For many, Dick York will always be remembered as Darrin Stephens from the beloved American sitcom, “Bewitched.” But along with stage, television and films, he was also very successful on a number of radio programs.
Though born in Fort Wayne, Indiana in 1928, York’s childhood was spent in Chicago where his family moved when he was five. Like so many radio stars of the time, York would receive his big break in the Windy City. It was actually a Catholic nun at his parochial school who first recognized the potential this young boy’s voice had and by fifteen, he was starring on CBS’s radio program, That Brewster Boy.
Chicago provided more than just the obvious opportunity. In an interview with People magazine, York once recounted how he had gained theatrical experience long before that nun ever heard him speak. "You had to be an actor growing up then. You don't want your parents to know you knew your toys were secondhand." This is where York would also meet his future wife of thirty-seven years, Joan Alt, when she was just twelve and he fifteen.
Unfortunately, after only two years, That Brewster Boy was off the air. Dick would go on to grace radio hundreds of times in such programs as, Adventure on the Kentucky, Prisoner Named Brown and The Nurse Who Forgot Fear, but he moved to New York to pursue acting on the stage.
However, despite his success in Chicago, doors didn’t immediately fly open for the young Dick York, now just twenty-two. Originally living out of a YMCA, he would later say of his time in New York, “You audition for anybody and everybody that'll hear you, and every day is a little worse, until you get discouraged and almost sick.”
His work ethic would pay off though and York would finally get a break in a production of Tea and Sympathy and Bus Stop. One day, he found himself face to face with Paul Newman on the subway. The famous actor told Dick that although this wasn’t his train, he wanted to tell him how great he thought he was in Tea and Sympathy. Even after some success, Dick kept his Midwestern work ethic. "You do your show, take your check and go home and wait for the phone to ring. And always you keep on trying." That last sentence especially would go on to define Dick York.
When York’s television career finally took off, he appeared in such famous shows as The Twilight Zone, Alfred Hitchcock Presents and Route 66 before finally being cast in 1964’s Bewitched. The typical challenges associated with the business were only half the battle for him. In 1959, while filming They Came to Cordura, York had suffered a debilitating back injury that would never leave him. This injury finally caused him to collapse on the set of Bewitched and he would resign from his hospital bed. Even battling that pain, however, York had been nominated for an Emmy in 1968. Despite the prestige, York elected to stay home. "It was more fun sitting and watching it on TV with our five kids," he later said.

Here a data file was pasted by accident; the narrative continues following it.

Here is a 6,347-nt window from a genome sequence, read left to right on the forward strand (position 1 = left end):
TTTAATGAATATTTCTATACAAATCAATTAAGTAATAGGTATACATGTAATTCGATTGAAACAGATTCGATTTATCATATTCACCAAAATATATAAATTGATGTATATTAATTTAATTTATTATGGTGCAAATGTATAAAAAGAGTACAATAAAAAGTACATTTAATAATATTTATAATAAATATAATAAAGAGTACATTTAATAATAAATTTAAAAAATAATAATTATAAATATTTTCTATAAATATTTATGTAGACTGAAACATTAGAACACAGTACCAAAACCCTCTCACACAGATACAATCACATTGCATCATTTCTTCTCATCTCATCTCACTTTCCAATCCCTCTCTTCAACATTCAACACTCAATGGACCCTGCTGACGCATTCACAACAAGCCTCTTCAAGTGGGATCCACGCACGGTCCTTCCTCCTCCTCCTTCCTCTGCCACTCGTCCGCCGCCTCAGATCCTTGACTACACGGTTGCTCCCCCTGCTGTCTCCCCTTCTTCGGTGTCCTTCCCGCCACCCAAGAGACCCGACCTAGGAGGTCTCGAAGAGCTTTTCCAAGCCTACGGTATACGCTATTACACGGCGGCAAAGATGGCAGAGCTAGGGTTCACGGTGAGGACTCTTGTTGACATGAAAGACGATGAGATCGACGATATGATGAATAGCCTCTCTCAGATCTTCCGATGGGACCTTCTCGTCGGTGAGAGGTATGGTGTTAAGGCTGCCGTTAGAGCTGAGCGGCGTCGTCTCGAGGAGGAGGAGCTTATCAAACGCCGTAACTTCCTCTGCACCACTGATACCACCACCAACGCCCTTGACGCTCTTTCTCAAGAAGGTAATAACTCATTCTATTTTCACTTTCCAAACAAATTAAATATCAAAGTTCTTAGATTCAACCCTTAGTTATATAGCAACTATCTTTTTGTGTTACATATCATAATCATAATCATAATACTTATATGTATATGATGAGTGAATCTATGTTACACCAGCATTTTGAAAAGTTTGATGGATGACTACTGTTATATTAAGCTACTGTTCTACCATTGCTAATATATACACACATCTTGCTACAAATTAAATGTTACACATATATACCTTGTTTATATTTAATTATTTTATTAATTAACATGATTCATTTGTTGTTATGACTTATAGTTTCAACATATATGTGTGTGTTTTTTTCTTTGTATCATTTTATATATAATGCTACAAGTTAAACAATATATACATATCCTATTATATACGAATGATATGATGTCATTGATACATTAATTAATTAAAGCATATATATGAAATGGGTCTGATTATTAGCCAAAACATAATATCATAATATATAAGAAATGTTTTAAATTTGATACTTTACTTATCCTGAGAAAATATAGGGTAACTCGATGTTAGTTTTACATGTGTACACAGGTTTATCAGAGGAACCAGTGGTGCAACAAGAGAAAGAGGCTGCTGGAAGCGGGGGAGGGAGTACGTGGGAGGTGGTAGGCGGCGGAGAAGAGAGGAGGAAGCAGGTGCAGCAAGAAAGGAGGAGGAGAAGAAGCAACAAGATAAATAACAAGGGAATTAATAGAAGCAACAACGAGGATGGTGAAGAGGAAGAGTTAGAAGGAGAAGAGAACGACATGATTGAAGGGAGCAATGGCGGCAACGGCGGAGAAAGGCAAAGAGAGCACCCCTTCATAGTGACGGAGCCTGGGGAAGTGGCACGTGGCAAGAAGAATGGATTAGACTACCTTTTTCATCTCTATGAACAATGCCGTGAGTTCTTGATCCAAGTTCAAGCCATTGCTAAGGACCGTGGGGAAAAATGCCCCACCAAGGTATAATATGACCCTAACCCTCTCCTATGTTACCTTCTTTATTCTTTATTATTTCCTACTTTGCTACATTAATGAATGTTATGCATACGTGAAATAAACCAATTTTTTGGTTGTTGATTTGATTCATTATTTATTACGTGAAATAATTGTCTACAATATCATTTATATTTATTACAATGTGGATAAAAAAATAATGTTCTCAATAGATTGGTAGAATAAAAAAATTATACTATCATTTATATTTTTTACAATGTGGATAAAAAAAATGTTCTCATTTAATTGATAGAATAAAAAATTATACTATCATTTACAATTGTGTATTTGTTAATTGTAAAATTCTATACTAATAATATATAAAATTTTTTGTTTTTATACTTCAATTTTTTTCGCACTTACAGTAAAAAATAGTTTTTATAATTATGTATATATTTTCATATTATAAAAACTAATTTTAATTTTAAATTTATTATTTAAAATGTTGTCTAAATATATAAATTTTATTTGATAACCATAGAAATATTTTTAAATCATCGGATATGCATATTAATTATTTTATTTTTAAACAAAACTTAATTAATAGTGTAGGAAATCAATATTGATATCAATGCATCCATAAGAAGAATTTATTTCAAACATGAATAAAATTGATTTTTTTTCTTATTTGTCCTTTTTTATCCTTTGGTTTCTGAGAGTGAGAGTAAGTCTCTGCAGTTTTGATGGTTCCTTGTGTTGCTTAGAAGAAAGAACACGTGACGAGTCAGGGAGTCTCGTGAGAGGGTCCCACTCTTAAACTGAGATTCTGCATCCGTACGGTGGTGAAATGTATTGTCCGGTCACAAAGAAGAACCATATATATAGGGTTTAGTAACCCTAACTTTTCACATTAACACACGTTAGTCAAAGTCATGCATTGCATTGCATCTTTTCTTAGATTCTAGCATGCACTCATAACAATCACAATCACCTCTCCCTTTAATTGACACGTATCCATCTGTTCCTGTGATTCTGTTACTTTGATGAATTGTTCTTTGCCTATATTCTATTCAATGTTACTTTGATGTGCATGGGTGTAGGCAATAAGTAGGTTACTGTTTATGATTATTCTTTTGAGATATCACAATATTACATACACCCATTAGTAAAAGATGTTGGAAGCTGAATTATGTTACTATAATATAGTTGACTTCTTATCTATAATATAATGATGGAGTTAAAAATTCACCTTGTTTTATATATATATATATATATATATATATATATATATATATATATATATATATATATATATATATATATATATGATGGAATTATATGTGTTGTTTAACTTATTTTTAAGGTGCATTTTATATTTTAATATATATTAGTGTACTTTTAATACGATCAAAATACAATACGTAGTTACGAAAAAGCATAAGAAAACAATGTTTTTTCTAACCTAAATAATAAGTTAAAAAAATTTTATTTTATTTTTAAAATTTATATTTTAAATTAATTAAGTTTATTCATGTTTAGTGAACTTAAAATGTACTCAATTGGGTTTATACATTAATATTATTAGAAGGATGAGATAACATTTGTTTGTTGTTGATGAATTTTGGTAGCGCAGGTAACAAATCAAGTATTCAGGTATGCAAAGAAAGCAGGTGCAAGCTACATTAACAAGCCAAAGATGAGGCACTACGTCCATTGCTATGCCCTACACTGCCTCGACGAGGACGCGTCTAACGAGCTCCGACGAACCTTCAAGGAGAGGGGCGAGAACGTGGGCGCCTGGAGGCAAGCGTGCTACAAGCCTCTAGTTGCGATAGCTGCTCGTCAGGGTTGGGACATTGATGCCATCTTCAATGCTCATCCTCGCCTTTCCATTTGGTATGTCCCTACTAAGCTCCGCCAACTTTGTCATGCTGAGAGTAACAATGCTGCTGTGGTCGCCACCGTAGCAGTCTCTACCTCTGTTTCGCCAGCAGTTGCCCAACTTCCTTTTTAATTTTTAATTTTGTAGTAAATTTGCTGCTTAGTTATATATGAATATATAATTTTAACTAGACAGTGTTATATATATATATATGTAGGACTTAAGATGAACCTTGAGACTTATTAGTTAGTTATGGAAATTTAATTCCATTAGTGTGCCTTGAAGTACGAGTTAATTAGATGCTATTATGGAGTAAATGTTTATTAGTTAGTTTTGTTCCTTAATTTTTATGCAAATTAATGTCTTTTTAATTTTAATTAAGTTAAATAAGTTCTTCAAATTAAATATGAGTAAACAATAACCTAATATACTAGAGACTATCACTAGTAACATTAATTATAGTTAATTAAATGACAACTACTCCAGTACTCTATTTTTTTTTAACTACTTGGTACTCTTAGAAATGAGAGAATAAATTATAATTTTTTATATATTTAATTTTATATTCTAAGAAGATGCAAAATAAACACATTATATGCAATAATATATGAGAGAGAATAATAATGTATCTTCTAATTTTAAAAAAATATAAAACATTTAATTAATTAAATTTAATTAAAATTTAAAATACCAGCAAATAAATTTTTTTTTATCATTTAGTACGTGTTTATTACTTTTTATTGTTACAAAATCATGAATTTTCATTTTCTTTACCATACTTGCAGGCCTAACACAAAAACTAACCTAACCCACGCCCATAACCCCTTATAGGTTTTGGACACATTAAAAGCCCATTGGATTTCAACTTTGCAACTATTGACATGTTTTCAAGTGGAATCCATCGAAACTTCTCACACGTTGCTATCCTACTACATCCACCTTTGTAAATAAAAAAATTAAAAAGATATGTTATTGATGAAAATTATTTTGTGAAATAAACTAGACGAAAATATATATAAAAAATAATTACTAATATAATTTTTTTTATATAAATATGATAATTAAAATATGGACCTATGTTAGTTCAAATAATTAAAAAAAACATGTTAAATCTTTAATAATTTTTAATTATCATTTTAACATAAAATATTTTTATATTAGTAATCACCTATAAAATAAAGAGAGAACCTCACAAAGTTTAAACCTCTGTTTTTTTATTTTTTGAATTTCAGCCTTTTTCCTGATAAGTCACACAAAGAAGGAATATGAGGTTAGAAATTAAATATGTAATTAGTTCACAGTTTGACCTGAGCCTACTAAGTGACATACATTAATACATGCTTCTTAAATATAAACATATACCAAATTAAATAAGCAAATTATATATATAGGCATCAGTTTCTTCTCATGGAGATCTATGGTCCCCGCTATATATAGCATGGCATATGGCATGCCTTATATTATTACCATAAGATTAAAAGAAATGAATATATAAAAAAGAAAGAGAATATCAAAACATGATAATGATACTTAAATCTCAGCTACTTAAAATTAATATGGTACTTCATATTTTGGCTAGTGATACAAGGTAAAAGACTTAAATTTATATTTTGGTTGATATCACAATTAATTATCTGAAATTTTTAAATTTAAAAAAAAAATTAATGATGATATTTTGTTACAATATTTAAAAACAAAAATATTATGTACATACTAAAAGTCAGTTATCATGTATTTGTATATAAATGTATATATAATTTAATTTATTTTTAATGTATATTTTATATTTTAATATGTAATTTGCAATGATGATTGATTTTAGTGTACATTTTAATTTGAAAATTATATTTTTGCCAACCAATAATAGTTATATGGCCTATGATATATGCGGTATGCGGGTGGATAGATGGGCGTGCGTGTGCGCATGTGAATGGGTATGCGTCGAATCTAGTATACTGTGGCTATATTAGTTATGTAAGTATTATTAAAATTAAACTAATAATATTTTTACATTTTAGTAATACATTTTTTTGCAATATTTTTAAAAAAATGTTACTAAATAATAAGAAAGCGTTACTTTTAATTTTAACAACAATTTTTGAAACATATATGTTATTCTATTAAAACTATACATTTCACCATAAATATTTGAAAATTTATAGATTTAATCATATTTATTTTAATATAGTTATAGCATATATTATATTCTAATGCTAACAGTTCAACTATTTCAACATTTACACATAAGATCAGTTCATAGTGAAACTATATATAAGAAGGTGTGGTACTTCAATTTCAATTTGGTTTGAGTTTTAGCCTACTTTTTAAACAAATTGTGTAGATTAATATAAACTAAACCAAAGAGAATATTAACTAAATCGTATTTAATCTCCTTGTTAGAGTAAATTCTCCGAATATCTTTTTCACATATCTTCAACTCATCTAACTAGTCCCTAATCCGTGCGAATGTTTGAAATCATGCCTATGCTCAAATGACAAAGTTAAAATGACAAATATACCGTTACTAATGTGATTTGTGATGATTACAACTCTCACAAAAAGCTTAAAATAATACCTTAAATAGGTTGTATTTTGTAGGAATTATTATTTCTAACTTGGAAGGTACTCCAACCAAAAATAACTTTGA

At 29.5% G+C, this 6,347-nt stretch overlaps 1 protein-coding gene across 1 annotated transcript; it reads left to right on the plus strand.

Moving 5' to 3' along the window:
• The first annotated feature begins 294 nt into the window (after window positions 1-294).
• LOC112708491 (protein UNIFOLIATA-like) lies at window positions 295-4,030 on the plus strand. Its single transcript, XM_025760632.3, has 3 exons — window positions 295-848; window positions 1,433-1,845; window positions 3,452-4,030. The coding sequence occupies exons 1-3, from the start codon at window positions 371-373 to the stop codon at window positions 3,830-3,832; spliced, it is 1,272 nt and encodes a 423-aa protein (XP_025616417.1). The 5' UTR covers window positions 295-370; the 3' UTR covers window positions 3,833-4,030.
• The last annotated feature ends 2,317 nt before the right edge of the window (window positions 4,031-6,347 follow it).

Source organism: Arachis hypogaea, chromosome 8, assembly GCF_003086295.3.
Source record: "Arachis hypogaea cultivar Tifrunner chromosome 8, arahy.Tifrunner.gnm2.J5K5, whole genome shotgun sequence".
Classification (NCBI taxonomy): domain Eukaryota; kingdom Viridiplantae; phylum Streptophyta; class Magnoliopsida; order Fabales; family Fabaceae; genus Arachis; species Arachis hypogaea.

Leaving the show would mark the beginning of a dark time for Dick York. He had developed an addiction to the pain medications prescribed to him for his back and, with Hollywood paychecks no longer a reality, he and his wife supported themselves by cleaning an apartment house they owned before finally losing it to foreclosure. But Dick York always kept on trying. He kicked his addiction cold turkey and, after losing 150 pounds he had gained during his time out of the spotlight, York would return to acting and make appearances in Simon and Simon and Fantasy Island.
York wasn’t done though. He started an organization called “Acting for Life” that was dedicated to helping the poor. Still in possession of his trademark voice, he would leverage the telephone to make sure his organization’s message made it all around the country. He also wrote a memoir, “The Seasaw Girl and Me.” Dick York passed away February 20, 1992 from emphysema. Although best known as Darren Stephens, a simple man often helpless to the forces around him, Dick York was a complex individual who should be best remembered for never giving up.